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A Taste of Freedom

By Mohammed Omer, reporting from Rafah

27/01/08 "
ICH"  -- - “I finally taste freedom now–at least a temporary freedom of movement,” a 32 year old Gazan man rejoiced, the Gaza-Egypt border newly opened. Thousands climbed over Israel’s downed Wall, a Wall which encompasses and contains the Gaza Strip. The hungry, assaulted, and ignored crowds clamoured into Egypt to stock up on daily goods, basic foods, and medical supplies.

In Rafah, crucial shipments of daily living necessities including even packages of cement, spare auto and vital machine parts and fuel, flowed from Egypt into Gaza across a border rendered wide-open since Wednesday. Early Wednesday, militants blew down portions of the concrete and steel wall, allowing hundreds of thousands of Gazans, many caged-in for nearly 18 months, to stream into Egypt for shopping and a luxurious whiff of freedom.

Egyptian border security guards initially simply stood by as huge crowds surged into Egypt, but on Wednesday, they attempted to ease the chaos of traffic, directing the countless pedestrians, donkey carts and bicycles.

24 Hours Awake!

Rafah has been awake 24 hours a day lately, a new phenomenon: usually by sunset people are home, hoping to avoid being targeted by Israeli attacks. In a border town such as Rafah, in southern Gaza, security is risky, to say the least, after sundown. Yet now, masses –hundreds of thousands!!—of people choose to go shopping even in the middle of the night. If not shopping, then people meander to “breathe fresh air,” as one young man replied, en route home with cheese and milk.

Israel declared it would not send emergency shipments of fuel into Gaza on Thursday as it had initially promised earlier in the week. The fuel is vital to running Gaza’s main power plant, shut down last week after Israel imposed a complete closure on Gaza in what Israel says was a response to the launching of home-made rockets towards Israel.

With the newly-opened border, Israeli officials have said that as long as Gazans are getting supplies through Egypt there is no need for Israel to send shipments. This step is seen by people around the world as Israel’s sneaky way of relinquishing responsibility for 1.5 million Gazans, in a region which until 2005 Israel occupied, but which even now many contend Israel continues to militarily occupy.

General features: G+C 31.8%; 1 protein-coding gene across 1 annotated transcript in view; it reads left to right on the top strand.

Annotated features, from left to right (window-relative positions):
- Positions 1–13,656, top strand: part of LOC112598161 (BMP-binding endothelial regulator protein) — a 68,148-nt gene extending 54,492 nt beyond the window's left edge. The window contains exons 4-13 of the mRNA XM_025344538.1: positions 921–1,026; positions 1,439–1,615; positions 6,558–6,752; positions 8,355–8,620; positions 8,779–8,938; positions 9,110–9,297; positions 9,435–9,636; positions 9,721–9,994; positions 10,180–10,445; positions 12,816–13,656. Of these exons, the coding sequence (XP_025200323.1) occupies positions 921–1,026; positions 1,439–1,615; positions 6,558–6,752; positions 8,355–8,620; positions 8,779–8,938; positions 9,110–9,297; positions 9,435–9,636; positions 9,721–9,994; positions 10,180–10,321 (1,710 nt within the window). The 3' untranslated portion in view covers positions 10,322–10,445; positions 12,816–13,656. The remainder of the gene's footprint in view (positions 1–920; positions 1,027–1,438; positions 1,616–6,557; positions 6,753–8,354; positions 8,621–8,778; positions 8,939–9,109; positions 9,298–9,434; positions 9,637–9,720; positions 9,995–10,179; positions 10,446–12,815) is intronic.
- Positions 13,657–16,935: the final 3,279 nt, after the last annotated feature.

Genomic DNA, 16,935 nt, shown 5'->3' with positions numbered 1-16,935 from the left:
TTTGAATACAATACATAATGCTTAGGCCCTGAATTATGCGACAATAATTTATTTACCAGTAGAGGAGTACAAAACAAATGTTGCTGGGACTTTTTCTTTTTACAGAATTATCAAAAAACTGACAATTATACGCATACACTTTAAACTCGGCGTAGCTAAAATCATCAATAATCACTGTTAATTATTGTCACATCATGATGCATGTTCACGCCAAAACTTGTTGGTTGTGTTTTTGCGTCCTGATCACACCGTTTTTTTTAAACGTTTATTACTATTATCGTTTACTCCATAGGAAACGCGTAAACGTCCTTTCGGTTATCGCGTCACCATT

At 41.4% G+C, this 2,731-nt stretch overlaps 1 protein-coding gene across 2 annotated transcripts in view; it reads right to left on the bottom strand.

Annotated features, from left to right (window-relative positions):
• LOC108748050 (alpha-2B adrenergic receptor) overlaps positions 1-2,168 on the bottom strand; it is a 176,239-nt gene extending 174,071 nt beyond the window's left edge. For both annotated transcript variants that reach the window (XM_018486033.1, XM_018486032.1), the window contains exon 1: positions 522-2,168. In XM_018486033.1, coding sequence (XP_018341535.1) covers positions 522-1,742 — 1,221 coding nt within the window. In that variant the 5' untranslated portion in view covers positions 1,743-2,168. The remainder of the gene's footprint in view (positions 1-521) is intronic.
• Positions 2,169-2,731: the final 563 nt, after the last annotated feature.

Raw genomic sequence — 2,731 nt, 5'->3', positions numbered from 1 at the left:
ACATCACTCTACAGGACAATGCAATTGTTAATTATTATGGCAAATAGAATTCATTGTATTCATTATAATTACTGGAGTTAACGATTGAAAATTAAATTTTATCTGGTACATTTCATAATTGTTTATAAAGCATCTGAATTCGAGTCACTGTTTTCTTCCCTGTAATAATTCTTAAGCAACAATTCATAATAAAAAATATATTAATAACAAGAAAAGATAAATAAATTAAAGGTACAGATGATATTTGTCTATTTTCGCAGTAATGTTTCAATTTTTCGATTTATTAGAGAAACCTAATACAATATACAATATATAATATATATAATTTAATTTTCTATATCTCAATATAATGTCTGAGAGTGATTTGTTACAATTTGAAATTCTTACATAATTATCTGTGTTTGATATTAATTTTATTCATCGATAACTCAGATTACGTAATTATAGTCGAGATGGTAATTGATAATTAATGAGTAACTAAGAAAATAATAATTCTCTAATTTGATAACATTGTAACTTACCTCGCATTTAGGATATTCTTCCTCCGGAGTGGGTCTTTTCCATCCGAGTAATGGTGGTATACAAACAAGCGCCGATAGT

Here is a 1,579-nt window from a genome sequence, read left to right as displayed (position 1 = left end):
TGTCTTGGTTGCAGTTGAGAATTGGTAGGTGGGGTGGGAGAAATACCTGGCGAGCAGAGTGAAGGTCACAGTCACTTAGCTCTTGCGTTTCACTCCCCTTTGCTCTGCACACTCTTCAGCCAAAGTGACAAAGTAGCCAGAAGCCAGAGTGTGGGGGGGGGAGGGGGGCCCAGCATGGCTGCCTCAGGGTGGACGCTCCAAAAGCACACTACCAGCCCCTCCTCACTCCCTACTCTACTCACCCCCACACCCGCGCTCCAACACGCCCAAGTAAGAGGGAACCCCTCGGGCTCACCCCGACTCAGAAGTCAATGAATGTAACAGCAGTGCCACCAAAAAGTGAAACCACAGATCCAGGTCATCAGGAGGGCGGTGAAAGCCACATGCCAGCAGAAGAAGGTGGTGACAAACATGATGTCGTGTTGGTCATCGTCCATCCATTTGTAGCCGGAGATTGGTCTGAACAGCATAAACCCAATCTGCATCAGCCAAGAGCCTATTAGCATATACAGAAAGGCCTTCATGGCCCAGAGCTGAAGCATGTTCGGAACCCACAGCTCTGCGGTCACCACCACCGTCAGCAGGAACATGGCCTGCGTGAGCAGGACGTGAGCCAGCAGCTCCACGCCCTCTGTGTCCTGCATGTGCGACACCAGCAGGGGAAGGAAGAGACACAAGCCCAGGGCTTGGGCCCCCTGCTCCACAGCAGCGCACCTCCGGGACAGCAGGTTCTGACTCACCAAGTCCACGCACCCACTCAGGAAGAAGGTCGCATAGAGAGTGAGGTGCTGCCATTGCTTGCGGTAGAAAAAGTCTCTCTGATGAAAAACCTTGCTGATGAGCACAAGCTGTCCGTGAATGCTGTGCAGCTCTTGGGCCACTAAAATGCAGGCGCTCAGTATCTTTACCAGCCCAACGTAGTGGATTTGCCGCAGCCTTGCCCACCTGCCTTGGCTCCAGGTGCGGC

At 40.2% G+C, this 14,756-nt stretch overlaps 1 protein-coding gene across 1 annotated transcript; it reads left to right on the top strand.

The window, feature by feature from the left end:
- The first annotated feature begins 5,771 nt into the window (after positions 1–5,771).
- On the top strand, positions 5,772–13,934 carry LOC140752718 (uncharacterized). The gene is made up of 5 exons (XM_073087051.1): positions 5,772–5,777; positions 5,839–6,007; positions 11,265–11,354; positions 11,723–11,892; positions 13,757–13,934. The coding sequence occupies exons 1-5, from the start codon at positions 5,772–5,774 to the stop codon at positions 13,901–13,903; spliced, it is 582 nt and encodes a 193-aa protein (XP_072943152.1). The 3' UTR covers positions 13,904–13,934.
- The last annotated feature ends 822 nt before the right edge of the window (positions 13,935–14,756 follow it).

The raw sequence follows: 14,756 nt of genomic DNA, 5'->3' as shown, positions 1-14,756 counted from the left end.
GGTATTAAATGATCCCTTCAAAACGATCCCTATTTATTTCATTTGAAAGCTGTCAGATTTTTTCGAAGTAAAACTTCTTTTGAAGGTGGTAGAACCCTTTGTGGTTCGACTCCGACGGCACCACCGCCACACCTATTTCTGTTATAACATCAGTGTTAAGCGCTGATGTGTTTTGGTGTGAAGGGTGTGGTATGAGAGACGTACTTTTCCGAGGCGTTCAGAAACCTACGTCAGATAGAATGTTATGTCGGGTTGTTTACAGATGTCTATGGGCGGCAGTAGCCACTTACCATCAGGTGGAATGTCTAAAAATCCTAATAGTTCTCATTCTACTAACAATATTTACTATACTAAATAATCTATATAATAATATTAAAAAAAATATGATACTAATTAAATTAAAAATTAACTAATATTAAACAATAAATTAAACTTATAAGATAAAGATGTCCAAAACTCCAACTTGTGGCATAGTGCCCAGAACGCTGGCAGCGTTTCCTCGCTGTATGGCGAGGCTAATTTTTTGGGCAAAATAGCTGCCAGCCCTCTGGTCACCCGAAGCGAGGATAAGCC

The spokesman of Hamas has denied involvement in having blasted holes in the border. Hamas says, however, that it the prison break is a ‘normal reaction’ from a population which has been increasingly starving, dying, and destitute since Israel imposed its blockade. The closures, which were tightened after Hamas took control over Gaza last June 2007, have led to internationally-recognized severe shortages of food supplies, drinkable water, cement, fuel and electricity necessary for medical and daily functions, as well as cigarettes and many other basic things. Something as simple as candles has become an impossible luxury in Gaza’s markets.

As I write now, Gaza rejoices, enjoying a moment of fresh air, a brief, and unusual, respite, from the near-daily Israeli attacks resulting in Gaza civilian bloodshed. But despite the joy from the open border and the vital goods which can be bought in Egypt, tragedy remains in Gaza: late Thursday night and early Friday morning, Israeli warplanes killed four more Palestinians in the on-going assault on Gaza which has seen 68 killed and over 165 wounded in just the first weeks of January alone. Gaza, as the world, watches with apprehension to see how Israel will react to the act of basic human desperation and frustration which led to breaking down the Wall last Wednesday.

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